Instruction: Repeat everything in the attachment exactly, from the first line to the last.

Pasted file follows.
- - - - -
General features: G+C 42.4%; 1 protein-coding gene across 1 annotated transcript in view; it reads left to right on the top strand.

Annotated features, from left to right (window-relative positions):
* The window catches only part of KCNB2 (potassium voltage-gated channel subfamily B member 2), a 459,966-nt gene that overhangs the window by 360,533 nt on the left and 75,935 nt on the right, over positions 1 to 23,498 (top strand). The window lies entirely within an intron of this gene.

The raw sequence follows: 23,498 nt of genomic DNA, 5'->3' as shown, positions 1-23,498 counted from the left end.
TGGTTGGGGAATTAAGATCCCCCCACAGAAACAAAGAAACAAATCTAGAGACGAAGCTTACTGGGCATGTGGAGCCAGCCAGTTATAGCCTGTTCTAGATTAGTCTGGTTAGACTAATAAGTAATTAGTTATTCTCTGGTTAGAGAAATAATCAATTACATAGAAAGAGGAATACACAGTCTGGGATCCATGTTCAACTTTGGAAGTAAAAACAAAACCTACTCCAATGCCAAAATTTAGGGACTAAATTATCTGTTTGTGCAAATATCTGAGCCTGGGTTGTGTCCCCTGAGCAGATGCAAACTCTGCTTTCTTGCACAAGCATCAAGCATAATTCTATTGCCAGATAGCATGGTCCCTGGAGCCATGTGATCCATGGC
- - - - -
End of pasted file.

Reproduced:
General features: G+C 42.4%; 1 protein-coding gene across 1 annotated transcript in view; it reads left to right on the top strand.

Annotated features, from left to right (window-relative positions):
* The window catches only part of KCNB2 (potassium voltage-gated channel subfamily B member 2), a 459,966-nt gene that overhangs the window by 360,533 nt on the left and 75,935 nt on the right, over positions 1 to 23,498 (top strand). The window lies entirely within an intron of this gene.

The raw sequence follows: 23,498 nt of genomic DNA, 5'->3' as shown, positions 1-23,498 counted from the left end.
TGGTTGGGGAATTAAGATCCCCCCACAGAAACAAAGAAACAAATCTAGAGACGAAGCTTACTGGGCATGTGGAGCCAGCCAGTTATAGCCTGTTCTAGATTAGTCTGGTTAGACTAATAAGTAATTAGTTATTCTCTGGTTAGAGAAATAATCAATTACATAGAAAGAGGAATACACAGTCTGGGATCCATGTTCAACTTTGGAAGTAAAAACAAAACCTACTCCAATGCCAAAATTTAGGGACTAAATTATCTGTTTGTGCAAATATCTGAGCCTGGGTTGTGTCCCCTGAGCAGATGCAAACTCTGCTTTCTTGCACAAGCATCAAGCATAATTCTATTGCCAGATAGCATGGTCCCTGGAGCCATGTGATCCATGGC